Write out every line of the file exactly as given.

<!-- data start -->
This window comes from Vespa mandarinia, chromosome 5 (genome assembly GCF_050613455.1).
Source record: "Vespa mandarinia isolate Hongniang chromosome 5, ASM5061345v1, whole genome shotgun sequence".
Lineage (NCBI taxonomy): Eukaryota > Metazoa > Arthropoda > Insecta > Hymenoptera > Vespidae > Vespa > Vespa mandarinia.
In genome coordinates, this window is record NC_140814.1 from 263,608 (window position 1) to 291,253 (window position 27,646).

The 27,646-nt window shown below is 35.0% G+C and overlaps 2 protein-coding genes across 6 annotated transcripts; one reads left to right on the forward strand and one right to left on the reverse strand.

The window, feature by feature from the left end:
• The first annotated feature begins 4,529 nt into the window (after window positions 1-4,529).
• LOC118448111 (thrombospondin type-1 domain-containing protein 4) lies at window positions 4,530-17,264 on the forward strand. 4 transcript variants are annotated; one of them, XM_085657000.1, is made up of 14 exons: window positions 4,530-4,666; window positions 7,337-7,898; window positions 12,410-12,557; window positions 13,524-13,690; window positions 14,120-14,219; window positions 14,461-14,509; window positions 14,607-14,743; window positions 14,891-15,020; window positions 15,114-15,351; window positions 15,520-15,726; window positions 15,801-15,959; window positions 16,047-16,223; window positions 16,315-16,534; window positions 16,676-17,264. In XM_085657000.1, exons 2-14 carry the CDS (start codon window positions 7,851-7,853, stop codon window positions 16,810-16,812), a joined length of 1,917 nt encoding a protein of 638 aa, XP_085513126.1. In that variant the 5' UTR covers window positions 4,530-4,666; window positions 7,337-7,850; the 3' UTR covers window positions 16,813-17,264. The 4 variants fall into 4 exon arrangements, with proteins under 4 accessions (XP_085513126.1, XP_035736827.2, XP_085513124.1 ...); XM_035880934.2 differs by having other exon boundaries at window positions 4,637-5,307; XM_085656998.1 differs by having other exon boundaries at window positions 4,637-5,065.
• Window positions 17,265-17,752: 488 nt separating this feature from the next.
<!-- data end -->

This window comes from Vespa mandarinia, chromosome 5 (genome assembly GCF_050613455.1).
Source record: "Vespa mandarinia isolate Hongniang chromosome 5, ASM5061345v1, whole genome shotgun sequence".
Lineage (NCBI taxonomy): Eukaryota > Metazoa > Arthropoda > Insecta > Hymenoptera > Vespidae > Vespa > Vespa mandarinia.
In genome coordinates, this window is record NC_140814.1 from 263,608 (window position 1) to 291,253 (window position 27,646).

The 27,646-nt window shown below is 35.0% G+C and overlaps 2 protein-coding genes across 6 annotated transcripts; one reads left to right on the forward strand and one right to left on the reverse strand.

The window, feature by feature from the left end:
• The first annotated feature begins 4,529 nt into the window (after window positions 1-4,529).
• LOC118448111 (thrombospondin type-1 domain-containing protein 4) lies at window positions 4,530-17,264 on the forward strand. 4 transcript variants are annotated; one of them, XM_085657000.1, is made up of 14 exons: window positions 4,530-4,666; window positions 7,337-7,898; window positions 12,410-12,557; window positions 13,524-13,690; window positions 14,120-14,219; window positions 14,461-14,509; window positions 14,607-14,743; window positions 14,891-15,020; window positions 15,114-15,351; window positions 15,520-15,726; window positions 15,801-15,959; window positions 16,047-16,223; window positions 16,315-16,534; window positions 16,676-17,264. In XM_085657000.1, exons 2-14 carry the CDS (start codon window positions 7,851-7,853, stop codon window positions 16,810-16,812), a joined length of 1,917 nt encoding a protein of 638 aa, XP_085513126.1. In that variant the 5' UTR covers window positions 4,530-4,666; window positions 7,337-7,850; the 3' UTR covers window positions 16,813-17,264. The 4 variants fall into 4 exon arrangements, with proteins under 4 accessions (XP_085513126.1, XP_035736827.2, XP_085513124.1 ...); XM_035880934.2 differs by having other exon boundaries at window positions 4,637-5,307; XM_085656998.1 differs by having other exon boundaries at window positions 4,637-5,065.
• Window positions 17,265-17,752: 488 nt separating this feature from the next.